NEW YORK (REUTERS) - US stocks were slightly higher on Tuesday ahead of US President Donald Trump's first full budget plan that is aimed at slashing government spending and trimming the deficit.
Mr Trump is set to propose a raft of politically sensitive cuts, including to healthcare and food assistance programs for the poor, with the aim of chopping government spending by US$3.6 trillion (S$4.9 trillion) and balancing the budget over the next decade.
Congress holds the federal purse strings and often ignores presidential budgets, which are proposals and may not take effect in its current form.
"In the US all eyes are on Trump's budget proposal. The budget will not pass in its current state, but people will keep an eye on any sort of indication of corporate tax reform as well as infrastructure spending," said Nadia Lovell, US Equity Strategist at J.P. Morgan Private Bank in New York.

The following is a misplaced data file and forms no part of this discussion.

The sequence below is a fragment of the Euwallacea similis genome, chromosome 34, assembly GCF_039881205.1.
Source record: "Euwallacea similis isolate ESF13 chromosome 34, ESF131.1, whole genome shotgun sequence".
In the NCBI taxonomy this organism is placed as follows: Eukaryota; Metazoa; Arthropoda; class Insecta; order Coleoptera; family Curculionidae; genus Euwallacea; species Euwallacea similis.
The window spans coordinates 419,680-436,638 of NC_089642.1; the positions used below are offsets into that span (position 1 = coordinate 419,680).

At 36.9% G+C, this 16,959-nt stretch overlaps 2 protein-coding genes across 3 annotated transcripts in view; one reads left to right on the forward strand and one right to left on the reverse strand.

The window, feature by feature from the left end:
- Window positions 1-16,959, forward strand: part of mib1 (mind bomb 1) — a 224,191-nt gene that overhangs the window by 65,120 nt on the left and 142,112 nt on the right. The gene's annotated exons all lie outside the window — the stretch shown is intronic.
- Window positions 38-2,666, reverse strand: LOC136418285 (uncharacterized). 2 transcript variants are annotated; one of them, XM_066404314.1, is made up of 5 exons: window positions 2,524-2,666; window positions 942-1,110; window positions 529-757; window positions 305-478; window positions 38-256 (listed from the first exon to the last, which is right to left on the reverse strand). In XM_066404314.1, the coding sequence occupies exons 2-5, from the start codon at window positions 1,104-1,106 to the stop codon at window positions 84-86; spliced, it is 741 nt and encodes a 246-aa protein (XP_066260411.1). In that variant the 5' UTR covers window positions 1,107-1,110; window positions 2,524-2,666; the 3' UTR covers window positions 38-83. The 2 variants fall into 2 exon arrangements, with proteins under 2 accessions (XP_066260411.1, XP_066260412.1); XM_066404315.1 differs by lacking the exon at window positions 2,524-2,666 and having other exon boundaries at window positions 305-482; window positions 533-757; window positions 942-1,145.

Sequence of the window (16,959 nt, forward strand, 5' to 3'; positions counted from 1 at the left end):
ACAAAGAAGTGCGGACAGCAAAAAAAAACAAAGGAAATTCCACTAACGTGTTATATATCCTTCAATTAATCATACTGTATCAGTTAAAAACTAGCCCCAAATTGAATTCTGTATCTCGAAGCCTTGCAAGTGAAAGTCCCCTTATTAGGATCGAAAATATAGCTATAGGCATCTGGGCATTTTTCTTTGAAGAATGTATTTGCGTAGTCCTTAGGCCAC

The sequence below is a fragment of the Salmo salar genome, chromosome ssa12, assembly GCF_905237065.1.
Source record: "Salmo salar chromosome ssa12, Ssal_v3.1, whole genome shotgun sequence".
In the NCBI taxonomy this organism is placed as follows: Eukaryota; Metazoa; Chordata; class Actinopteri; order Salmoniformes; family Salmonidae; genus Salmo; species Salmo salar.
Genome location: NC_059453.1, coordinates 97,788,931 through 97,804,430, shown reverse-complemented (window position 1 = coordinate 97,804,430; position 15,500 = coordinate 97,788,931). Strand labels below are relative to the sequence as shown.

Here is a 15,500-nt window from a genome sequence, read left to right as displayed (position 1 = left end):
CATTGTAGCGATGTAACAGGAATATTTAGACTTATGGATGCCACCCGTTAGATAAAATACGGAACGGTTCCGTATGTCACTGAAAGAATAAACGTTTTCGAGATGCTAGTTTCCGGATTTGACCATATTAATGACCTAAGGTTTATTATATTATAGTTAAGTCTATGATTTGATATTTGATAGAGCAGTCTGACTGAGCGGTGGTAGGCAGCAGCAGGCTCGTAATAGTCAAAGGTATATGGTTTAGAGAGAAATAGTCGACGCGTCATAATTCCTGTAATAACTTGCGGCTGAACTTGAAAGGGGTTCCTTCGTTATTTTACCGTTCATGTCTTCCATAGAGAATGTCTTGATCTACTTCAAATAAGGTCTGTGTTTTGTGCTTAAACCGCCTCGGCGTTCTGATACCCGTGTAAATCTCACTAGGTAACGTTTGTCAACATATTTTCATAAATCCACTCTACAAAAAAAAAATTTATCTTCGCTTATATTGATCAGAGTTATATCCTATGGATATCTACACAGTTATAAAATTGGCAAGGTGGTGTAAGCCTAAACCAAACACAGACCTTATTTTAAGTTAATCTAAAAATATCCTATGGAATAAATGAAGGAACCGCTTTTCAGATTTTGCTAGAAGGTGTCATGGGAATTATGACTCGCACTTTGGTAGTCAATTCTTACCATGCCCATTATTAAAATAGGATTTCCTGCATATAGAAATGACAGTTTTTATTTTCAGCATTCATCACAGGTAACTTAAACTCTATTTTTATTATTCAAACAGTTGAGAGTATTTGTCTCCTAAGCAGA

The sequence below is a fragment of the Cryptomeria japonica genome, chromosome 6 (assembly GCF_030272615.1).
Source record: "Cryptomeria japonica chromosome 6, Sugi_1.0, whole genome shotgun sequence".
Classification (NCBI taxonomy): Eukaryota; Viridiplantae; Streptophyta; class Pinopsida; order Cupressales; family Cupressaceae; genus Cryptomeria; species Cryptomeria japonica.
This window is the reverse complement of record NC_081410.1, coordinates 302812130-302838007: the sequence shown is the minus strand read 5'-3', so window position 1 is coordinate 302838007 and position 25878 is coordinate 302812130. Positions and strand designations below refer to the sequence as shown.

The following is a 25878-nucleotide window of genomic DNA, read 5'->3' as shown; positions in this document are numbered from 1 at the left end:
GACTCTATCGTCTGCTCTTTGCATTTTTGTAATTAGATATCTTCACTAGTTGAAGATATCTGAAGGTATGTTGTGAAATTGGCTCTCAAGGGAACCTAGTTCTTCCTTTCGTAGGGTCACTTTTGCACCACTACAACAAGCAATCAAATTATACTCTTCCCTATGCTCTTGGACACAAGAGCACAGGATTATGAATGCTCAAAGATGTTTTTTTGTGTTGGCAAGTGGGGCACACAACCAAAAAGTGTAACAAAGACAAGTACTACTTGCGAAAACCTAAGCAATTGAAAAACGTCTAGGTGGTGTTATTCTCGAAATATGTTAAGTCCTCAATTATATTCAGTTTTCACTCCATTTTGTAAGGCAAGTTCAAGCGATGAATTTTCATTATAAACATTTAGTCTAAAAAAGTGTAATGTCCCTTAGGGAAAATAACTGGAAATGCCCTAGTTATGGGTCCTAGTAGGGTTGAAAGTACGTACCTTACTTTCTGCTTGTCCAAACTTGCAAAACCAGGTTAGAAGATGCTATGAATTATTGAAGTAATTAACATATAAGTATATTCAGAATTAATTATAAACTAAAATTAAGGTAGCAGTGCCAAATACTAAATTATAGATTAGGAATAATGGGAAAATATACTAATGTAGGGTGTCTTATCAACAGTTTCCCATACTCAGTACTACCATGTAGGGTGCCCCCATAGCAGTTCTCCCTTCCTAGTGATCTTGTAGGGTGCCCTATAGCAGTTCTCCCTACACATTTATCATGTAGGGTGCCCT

At 9:37 a.m. ET (9:37 p.m. Singapore time) the Dow Jones Industrial Average was up 33.62 points, or 0.16 per cent, at 20,928.45, the S&P 500 was up 2.72 points, or 0.11 per cent, at 2,396.74 and the Nasdaq Composite was up 6.75 points, or 0.11 per cent, at 6,140.37.
Nine of the 11 major S&P 500 sectors were higher, with the health index's and technology sector's 0.23 percent rise leading the advancers.
US futures slipped slightly on Monday evening, before recovering, on news of the suicide attack that killed at least 22 people and wounded 59 at a pop concert in the English city of Manchester.
Advancing issues outnumbered decliners on the NYSE by 1,701 to 819. On the Nasdaq, 1,150 issues rose and 1,066 fell.
The S&P 500 index showed 28 new 52-week highs and four new lows, while the Nasdaq recorded 46 new highs and 18 new lows.